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Development and evaluation of the herd dynamic milk model with focus on the individual cow component

Published online by Cambridge University Press:  23 May 2016

E. Ruelle
Affiliation:
Teagasc, Animal and Grassland Research and Innovation Centre, Moorepark, Fermoy, Co. Cork, Ireland School of Agriculture and Food Science, University College Dublin, Belfield, Dublin 4, Ireland
L. Delaby
Affiliation:
INRA-Agrocampus-Ouest, UMR 1348, Physiologie, Environnement et Génétique pour l’Animal et les Systèmes d’Elevage, Domaine de la Prise, 35590 Saint Gilles, France
M. Wallace
Affiliation:
School of Agriculture, Food and Rural Development, Newcastle University, Newcastle upon Tyne, NE1 7RU, UK
L. Shalloo
Affiliation:
Teagasc, Animal and Grassland Research and Innovation Centre, Moorepark, Fermoy, Co. Cork, Ireland
Corresponding
E-mail address:
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Abstract

The herd dynamic milk (HDM) model is a dynamic model capable of simulating the performance of individual dairy animals (from birth to death), with a daily time step. Within this study, the HDM model is described and evaluated in relation to milk production, body condition score (BCS) and BCS change throughout lactation by comparing model simulations against data from published experimental studies. The model’s response to variation in genetic potential, herbage allowance and concentrate supplementation was tested in a sensitivity analysis. Data from experiments in Ireland and France over a 3-year period (2009–11) were used to complete the evaluation. The aim of the Irish experiment was to determine the impact of different stocking rates (SRs) (SR1: 3.28 cow/ha, SR2: 2.51 cow/ha) on key physical, biological and economic performance. The aim of the French experiment was to evaluate over a prolonged time period, the ability of two breeds of dairy cows (Holstein and Normande) to produce and to reproduce under two feeding strategies (high level and low level) in the context of compact calving. The model evaluation was conducted at the herd level with separate evaluations for the primiparous and multiparous cows. The evaluation included the two extreme SRs for the Irish experiment, and an evaluation at the overall herd and individual animal level for the different breeds and feeding levels for the French data. The comparison of simulation and experimental data for all scenarios resulted in a relative prediction error, which was consistently <15% across experiments for weekly milk production and BCS. In relation to BCS, the highest root mean square error was 0.27 points of BCS, which arose for Holstein cows in the low feeding group in late lactation. The model responded in a realistic fashion to variation in genetic potential for milk production, herbage allowance and concentrate supplementation.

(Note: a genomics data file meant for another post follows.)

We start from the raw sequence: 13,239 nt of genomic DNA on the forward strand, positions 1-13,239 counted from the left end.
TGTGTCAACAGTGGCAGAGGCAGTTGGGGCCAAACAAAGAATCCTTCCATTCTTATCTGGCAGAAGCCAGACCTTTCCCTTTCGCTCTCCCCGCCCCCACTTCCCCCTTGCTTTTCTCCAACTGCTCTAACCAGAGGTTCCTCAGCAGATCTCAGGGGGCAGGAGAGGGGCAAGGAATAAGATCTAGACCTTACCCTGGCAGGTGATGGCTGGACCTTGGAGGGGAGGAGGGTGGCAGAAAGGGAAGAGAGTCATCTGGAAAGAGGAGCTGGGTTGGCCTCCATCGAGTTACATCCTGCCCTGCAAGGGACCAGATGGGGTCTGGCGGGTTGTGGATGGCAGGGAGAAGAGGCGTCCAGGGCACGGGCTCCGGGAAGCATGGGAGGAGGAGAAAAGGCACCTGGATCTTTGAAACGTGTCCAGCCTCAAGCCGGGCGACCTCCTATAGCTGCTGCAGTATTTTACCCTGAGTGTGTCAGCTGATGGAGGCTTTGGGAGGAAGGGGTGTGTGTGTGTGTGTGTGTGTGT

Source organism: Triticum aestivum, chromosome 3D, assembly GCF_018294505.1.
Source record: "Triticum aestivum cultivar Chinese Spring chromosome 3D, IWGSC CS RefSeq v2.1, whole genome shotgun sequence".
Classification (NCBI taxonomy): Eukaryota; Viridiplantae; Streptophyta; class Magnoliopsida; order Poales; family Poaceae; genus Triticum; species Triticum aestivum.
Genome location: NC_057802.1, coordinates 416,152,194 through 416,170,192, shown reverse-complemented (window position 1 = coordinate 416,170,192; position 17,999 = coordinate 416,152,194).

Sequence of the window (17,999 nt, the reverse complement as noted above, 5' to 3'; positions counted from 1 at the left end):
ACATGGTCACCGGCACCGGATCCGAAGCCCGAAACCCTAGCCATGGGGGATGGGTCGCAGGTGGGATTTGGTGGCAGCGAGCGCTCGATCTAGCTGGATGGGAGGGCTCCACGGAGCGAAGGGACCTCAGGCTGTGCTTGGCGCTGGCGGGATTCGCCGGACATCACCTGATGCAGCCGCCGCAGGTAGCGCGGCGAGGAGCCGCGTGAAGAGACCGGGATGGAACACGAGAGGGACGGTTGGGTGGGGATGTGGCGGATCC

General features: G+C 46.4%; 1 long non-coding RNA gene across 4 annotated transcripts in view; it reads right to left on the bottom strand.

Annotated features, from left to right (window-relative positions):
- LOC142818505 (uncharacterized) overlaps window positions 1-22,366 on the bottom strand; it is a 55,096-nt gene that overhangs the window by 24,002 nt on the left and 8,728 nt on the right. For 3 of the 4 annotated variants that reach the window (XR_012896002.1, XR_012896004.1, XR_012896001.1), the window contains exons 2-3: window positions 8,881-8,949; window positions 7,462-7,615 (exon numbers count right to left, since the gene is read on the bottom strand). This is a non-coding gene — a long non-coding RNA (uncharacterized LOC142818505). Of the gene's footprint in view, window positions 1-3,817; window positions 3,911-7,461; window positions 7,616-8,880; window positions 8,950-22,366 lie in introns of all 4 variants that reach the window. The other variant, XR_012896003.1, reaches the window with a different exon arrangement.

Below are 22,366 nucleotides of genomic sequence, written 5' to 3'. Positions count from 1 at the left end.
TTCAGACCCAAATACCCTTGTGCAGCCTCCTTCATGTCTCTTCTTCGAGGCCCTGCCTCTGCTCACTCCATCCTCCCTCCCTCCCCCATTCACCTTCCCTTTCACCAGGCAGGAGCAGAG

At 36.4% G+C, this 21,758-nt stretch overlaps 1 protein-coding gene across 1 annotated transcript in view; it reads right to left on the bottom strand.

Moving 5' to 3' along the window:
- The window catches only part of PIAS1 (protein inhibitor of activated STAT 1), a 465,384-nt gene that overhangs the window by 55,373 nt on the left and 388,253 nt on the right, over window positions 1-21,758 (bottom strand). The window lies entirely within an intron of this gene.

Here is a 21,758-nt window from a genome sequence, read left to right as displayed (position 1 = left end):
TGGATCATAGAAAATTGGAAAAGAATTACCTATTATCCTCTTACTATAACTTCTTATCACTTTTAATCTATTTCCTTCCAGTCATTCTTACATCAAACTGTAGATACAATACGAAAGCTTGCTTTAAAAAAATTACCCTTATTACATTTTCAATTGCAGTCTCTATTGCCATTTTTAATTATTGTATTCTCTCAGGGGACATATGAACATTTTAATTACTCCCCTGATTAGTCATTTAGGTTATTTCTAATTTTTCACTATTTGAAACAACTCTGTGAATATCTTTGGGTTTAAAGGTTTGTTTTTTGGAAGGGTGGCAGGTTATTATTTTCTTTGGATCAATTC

Type
Research Article
Information
animal , Volume 10 , Issue 12 , December 2016 , pp. 1986 - 1997
Copyright
© The Animal Consortium 2016 

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